Saving the Life of an Injured Woodchuck

They suspect she’d been hit by a car.

The female woodchuck found by South Elgin police officers in a parking lot was clearly injured, so they took her to the main Anderson Humane shelter in South Elgin.

There, our wildlife team discovered that the woodchuck had a broken toe, head trauma, and mange. They treated her injuries and disease and monitored her progress. But as she seemed nearly healed, they noticed she wasn’t using one of her hands properly.

“When she first came to us, she didn’t have enough fat stored to survive the winter,”

“They need their hands to dig because they spend a lot of time underground,” said Ashley Kendall, Anderson Humane’s Senior Wildlife Manager. Because injured wild animals rarely survive, releasing the woodchuck back into the wild when she wasn’t able to use both hands wasn’t an option.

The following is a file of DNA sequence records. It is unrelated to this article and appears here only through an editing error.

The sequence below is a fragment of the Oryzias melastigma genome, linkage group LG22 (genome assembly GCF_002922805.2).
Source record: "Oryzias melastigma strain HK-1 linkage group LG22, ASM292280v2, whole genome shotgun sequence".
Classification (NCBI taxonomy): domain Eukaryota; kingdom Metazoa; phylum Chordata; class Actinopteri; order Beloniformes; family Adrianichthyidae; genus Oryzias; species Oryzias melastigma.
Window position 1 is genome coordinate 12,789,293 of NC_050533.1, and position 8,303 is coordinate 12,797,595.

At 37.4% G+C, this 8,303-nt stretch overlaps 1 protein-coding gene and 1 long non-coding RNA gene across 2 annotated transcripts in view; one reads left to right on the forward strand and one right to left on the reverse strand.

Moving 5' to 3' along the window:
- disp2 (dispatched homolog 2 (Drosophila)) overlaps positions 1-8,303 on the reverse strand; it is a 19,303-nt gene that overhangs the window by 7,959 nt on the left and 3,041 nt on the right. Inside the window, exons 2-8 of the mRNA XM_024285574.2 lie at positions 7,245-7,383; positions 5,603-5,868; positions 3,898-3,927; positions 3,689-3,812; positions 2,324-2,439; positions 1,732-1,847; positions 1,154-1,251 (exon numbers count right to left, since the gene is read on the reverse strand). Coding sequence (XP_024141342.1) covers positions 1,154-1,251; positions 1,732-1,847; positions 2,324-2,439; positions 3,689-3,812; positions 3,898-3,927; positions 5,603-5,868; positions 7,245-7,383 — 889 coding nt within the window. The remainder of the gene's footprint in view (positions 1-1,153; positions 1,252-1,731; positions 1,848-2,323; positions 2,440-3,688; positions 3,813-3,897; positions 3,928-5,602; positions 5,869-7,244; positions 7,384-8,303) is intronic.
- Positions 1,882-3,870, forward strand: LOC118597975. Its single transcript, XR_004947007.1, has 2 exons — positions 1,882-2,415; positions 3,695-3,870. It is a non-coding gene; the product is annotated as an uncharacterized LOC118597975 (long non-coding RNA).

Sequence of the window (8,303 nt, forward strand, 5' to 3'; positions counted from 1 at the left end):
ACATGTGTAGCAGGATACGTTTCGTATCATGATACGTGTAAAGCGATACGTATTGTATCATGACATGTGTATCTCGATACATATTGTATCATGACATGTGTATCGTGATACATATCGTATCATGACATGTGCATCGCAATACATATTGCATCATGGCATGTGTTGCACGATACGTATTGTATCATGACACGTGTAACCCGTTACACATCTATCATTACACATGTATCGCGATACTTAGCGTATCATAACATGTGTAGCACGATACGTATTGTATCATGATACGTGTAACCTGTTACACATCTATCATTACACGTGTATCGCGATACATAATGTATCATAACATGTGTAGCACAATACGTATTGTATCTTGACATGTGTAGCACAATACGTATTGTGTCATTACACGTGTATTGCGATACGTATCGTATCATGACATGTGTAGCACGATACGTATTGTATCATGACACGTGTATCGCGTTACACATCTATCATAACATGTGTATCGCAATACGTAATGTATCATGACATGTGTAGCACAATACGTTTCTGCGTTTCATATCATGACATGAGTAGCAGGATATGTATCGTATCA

Wildlife team members figured the woodchuck was using her hand in some way to compensate for her injuries as she healed, and the repeated misuse caused damage. They decided to put a boot on her injured foot to allow for a full healing without strain on the rest of her body. Once it was on, she was able to truly heal.

When the team eventually removed the boot, the woodchuck was using both her feet and hands normally. She was ready to be released, but by now it was winter, when she typically would be hibernating. Once again, she wouldn’t survive if released at this point.

Once temperatures started rising, the Anderson Humane team prepared an outdoor enclosure for the woodchuck to help ease her transition back to outdoor living. When the time is right, the team will release her on one of the local properties whose owners have agreed to let us use their grounds for wildlife releases.

When they do return the woodchuck to the wild, team members can feel good about their impact on the animal. Even before her injuries, the woodchuck was struggling. “When she first came to us, she didn’t have enough fat stored to survive the winter,” Ashley said, adding that many young animals don’t survive their first winter. So, the police officers who found her – and the Anderson Humane wildlife team who fixed her up – definitely saved her life.

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